Wednesday 26 September 2012
TO ROME WITH LOVE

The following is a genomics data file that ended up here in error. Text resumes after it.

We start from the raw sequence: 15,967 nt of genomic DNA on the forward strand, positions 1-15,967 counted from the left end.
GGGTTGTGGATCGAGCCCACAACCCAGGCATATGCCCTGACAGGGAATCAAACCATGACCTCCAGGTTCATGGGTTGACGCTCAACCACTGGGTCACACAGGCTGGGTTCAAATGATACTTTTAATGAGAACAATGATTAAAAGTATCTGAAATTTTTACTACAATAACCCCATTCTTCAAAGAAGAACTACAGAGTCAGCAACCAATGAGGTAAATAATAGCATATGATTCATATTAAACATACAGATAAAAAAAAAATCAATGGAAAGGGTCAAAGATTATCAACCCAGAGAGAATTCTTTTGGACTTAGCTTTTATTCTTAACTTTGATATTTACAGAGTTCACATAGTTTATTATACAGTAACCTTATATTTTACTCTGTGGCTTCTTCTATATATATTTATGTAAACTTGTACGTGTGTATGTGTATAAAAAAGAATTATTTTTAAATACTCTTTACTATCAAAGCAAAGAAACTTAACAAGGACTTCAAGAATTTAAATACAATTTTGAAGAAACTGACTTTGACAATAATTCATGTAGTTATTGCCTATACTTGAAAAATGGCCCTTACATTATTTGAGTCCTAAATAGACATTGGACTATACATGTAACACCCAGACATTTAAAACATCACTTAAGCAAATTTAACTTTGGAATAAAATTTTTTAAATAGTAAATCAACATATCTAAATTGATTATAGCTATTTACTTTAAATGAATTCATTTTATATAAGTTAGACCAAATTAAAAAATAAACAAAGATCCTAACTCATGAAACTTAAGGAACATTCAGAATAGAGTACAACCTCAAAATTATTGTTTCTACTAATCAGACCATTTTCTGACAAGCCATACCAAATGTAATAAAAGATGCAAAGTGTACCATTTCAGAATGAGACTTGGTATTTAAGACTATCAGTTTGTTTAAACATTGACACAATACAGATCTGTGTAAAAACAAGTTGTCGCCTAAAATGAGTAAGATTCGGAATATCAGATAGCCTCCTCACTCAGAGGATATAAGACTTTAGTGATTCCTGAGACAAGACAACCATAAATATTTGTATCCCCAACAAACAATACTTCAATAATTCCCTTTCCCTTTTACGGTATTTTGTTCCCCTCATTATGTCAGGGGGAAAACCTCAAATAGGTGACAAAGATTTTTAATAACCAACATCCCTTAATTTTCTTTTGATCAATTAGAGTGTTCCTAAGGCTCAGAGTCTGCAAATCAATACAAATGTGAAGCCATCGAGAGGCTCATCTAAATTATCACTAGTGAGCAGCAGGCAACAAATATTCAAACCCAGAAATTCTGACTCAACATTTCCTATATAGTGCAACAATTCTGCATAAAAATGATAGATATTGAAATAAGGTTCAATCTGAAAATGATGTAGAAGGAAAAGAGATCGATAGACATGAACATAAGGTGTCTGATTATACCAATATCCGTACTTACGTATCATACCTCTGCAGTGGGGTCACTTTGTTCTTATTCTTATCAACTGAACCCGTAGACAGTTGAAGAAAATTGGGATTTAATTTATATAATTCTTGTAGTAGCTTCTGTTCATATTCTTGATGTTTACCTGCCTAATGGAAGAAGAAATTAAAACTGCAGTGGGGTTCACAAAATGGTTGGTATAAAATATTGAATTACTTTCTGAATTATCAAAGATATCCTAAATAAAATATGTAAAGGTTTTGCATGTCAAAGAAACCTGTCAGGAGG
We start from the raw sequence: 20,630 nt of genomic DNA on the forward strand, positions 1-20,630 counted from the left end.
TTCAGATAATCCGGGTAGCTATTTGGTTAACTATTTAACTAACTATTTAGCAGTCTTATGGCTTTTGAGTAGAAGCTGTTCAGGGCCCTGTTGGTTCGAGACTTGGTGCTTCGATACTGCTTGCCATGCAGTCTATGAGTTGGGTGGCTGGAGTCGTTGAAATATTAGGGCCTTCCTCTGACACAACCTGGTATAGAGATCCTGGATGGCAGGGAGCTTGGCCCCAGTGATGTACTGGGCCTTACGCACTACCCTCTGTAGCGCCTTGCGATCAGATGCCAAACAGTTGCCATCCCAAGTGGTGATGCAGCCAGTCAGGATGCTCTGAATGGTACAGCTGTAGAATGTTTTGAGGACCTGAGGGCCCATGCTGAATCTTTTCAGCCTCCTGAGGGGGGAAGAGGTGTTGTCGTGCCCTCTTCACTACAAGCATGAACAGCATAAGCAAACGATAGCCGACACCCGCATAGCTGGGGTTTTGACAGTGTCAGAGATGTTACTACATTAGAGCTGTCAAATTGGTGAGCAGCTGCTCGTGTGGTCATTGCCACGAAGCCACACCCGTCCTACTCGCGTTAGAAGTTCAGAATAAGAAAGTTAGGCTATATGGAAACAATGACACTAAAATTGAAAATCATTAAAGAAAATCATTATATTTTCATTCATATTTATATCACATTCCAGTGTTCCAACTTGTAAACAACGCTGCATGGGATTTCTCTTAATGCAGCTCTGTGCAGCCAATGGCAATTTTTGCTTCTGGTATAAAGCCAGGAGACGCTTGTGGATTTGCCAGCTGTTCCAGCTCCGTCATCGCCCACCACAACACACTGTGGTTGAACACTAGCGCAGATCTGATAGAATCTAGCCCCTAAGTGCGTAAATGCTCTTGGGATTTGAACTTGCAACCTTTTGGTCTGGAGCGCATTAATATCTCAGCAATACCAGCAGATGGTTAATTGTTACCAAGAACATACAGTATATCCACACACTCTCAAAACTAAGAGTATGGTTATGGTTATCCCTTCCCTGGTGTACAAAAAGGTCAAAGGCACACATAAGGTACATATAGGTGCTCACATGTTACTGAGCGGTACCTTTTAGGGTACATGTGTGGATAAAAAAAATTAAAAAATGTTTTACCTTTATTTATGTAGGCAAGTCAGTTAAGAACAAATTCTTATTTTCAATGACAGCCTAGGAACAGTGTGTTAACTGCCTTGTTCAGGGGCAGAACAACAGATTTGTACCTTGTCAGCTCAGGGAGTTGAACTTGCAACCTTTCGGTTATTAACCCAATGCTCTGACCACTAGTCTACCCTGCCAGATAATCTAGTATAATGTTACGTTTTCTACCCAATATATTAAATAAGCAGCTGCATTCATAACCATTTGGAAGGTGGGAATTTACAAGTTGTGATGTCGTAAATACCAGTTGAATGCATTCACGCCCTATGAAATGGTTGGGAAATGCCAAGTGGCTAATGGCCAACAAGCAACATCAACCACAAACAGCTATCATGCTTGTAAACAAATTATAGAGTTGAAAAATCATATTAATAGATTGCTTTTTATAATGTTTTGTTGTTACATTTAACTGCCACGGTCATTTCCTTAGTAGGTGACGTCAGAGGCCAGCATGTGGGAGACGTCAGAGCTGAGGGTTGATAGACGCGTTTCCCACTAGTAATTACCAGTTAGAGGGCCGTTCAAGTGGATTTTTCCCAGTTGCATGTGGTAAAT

(Woody Allen, 2012) Woody Allen still makes "good" films. To Rome With Love, for instance, is consistently engaging, thematically interesting, occasionally hilarious, nicely acted, and shot by Darius Khondji with a fine feel for the beauty of the Eternal City in the waning evenings of a late summer. The problem is that Woody Allen once made unequivocally great films. Films that fairly throbbed with inspiration and ideas, films that were formally adventurous but always accessible, films that were moving and intriguing yet generally brilliantly funny. And, much though I realise it is poor form to criticise a film for what it is not rather than what it actually is, this is an unavoidable consideration whenever one addresses this particular writer-director's latest work. To Rome With Love is another in Allen's recent European series. Here he takes Rome as his setting, shuffling between a number of different stories: Allen himself and Judy Davis visiting their daughter, engaged to a handsome Roman lawyer, whose father is a gifted Opera singer, but only in the shower; Alec Baldwin, reminiscing about a summer in his youth when he (incarnated in the form of Jesse Eisenberg) falls for his girlfriend's pretentious friend (Ellen Page). There are also two Italian-language strands: a young couple honeymooning in the city become accidentally separated and embark on their own sexual journeys, and Roberto Benigni plays a clerk who becomes hugely famous overnight for no reason. That synopsis suggests the difference between the Woody Allen of today and the Woody Allen of the 1970s and 80s - a couple of the big comic ideas in To Rome With Love would have been tossed off in his older films, but here they are given far too much time and space for their slightness to sustain, and they seem thin and annoyingly shrill as a result. As ever with Allen, performances make up for that to some extent, and here Benigni and Penelope Cruz (as a typically caricatured/idealised Allen version of a prostitute) are entertainingly broad, while the Baldwin/Eisenberg strand holds perhaps the best mix of comedy and drama of any in the film, and is charmingly played by all involved. But mix is a problem here - these stories don't hold together well, and indeed, they don't play off one another at all, throwing off few unexpected resonances or contrasts, instead feeling somewhat randomly shuffled. The humour lurches from extraordinarily heavy satire - especially in the Benigni section - to some sparkling one liners, via a bit of decent character comedy, and even some broad farce which plays like much popular Italian tv, but its never light enough or quite snappy enough to work the way it could, for all the reliable qualities that Allen ensures in his cinema.